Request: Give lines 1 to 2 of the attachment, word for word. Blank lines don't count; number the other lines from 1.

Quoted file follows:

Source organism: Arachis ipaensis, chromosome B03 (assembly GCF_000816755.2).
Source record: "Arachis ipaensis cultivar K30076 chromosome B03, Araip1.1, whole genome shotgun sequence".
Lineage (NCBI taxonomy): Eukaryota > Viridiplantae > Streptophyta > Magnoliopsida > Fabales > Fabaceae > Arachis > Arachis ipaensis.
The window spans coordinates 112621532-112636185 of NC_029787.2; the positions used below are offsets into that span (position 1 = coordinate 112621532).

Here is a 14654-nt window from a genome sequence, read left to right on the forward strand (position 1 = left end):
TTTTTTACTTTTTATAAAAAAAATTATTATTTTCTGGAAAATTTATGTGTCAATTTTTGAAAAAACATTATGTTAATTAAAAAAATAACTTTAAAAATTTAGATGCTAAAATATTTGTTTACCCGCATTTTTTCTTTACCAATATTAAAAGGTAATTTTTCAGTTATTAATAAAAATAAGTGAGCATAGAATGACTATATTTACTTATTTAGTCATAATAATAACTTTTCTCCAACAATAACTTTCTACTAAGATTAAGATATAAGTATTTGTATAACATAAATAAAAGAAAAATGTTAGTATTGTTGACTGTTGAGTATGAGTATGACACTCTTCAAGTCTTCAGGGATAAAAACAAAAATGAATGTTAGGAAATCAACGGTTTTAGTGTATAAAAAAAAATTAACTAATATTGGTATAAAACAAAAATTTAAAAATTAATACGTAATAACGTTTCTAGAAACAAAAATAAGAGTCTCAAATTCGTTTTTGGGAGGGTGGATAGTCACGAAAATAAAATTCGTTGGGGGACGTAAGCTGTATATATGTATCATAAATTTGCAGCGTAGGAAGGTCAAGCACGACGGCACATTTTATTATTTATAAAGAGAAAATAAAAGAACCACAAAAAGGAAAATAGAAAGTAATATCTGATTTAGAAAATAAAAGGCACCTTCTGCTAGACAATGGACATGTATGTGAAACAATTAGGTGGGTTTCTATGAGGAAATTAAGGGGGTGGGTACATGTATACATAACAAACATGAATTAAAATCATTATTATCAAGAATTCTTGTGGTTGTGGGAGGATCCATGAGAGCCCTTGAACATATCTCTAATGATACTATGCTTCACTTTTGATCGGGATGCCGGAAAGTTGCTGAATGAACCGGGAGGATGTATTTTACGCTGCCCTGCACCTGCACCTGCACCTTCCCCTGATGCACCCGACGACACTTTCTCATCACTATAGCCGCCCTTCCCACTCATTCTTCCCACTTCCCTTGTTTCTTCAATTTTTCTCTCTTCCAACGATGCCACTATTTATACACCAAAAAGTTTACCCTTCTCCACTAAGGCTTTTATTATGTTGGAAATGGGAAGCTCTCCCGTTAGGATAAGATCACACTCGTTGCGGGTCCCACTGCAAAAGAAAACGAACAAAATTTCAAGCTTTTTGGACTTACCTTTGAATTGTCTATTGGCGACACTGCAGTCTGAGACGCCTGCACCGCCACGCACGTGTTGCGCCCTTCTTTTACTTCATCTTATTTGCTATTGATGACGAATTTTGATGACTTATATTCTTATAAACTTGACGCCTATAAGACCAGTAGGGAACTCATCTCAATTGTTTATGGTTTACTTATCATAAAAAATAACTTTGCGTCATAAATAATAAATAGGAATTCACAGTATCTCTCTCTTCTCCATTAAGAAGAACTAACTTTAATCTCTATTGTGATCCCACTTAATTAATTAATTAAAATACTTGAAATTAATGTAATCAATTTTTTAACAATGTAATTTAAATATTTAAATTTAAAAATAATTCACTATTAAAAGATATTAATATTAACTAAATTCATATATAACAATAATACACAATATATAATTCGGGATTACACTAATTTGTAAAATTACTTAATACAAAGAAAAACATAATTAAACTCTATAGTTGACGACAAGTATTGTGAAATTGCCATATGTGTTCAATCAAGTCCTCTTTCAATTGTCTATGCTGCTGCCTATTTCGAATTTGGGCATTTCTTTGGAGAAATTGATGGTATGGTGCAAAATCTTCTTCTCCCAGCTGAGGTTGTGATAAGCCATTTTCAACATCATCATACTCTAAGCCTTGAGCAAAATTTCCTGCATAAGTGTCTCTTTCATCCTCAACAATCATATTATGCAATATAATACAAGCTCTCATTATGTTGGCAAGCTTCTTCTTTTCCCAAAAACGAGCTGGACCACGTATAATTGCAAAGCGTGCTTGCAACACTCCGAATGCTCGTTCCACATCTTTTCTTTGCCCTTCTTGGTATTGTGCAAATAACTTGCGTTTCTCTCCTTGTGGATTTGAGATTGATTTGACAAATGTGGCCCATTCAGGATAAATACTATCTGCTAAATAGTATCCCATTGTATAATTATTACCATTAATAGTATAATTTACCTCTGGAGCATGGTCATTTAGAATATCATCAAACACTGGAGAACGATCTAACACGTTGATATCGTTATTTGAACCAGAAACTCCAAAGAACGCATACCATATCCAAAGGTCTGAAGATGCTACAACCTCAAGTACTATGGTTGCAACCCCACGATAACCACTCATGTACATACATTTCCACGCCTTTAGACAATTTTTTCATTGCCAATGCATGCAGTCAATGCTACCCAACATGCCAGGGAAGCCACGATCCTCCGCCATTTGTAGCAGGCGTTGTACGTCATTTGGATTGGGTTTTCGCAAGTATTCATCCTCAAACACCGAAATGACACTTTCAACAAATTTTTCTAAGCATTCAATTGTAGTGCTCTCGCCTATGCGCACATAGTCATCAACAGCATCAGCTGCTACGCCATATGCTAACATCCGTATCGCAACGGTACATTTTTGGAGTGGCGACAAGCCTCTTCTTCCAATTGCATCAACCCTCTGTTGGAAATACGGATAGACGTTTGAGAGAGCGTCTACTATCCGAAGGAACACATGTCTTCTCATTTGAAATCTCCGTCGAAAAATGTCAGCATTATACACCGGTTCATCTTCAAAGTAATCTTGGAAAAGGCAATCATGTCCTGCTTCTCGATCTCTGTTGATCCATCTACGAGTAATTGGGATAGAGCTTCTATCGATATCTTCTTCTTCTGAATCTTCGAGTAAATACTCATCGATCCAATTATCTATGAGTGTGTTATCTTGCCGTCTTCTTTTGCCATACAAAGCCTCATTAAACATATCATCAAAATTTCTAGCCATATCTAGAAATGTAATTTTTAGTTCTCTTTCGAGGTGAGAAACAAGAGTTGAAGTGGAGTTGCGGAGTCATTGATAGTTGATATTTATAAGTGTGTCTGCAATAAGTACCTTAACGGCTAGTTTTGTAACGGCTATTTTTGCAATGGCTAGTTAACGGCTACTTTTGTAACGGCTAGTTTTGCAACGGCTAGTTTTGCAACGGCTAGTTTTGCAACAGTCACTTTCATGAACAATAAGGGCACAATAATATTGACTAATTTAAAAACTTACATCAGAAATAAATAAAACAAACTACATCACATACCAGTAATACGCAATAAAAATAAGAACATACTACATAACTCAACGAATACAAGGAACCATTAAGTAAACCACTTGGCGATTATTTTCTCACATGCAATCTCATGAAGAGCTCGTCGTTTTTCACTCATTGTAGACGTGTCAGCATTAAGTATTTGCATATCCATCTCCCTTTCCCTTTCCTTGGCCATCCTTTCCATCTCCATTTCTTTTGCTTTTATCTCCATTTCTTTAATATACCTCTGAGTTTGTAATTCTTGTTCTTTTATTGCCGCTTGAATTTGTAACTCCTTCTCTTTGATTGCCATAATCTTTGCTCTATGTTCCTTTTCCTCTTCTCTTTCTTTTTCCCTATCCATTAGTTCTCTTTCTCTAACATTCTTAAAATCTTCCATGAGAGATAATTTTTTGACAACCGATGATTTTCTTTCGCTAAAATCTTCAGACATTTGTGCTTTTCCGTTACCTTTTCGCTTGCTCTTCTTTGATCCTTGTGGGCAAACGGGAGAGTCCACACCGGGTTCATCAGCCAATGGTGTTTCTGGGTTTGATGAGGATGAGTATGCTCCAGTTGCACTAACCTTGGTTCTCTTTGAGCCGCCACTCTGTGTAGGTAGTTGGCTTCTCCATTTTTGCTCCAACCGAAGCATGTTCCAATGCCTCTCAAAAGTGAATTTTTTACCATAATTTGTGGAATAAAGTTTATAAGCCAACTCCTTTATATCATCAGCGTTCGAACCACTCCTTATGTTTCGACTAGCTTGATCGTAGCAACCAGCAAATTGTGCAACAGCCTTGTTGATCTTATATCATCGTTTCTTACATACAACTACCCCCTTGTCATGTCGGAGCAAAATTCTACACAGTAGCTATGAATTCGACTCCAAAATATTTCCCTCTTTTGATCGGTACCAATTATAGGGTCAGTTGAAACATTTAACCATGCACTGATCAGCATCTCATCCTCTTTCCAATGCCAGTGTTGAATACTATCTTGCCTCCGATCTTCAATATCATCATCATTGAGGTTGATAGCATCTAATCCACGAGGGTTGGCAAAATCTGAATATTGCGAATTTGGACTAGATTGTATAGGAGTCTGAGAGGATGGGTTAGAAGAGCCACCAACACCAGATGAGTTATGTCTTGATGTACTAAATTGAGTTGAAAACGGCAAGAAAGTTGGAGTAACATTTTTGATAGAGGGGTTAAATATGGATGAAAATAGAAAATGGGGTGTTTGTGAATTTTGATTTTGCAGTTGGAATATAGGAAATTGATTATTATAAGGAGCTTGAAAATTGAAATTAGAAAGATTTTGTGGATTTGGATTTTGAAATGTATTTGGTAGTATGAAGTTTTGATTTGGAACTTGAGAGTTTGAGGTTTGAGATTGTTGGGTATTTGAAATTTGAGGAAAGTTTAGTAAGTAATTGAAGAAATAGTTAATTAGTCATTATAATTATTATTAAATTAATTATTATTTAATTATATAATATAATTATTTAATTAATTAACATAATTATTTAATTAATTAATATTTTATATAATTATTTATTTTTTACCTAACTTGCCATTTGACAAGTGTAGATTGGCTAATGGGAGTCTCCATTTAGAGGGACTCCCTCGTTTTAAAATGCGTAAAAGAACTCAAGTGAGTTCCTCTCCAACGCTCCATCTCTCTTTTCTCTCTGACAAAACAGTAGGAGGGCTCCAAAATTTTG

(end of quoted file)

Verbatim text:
Source organism: Arachis ipaensis, chromosome B03 (assembly GCF_000816755.2).
Source record: "Arachis ipaensis cultivar K30076 chromosome B03, Araip1.1, whole genome shotgun sequence".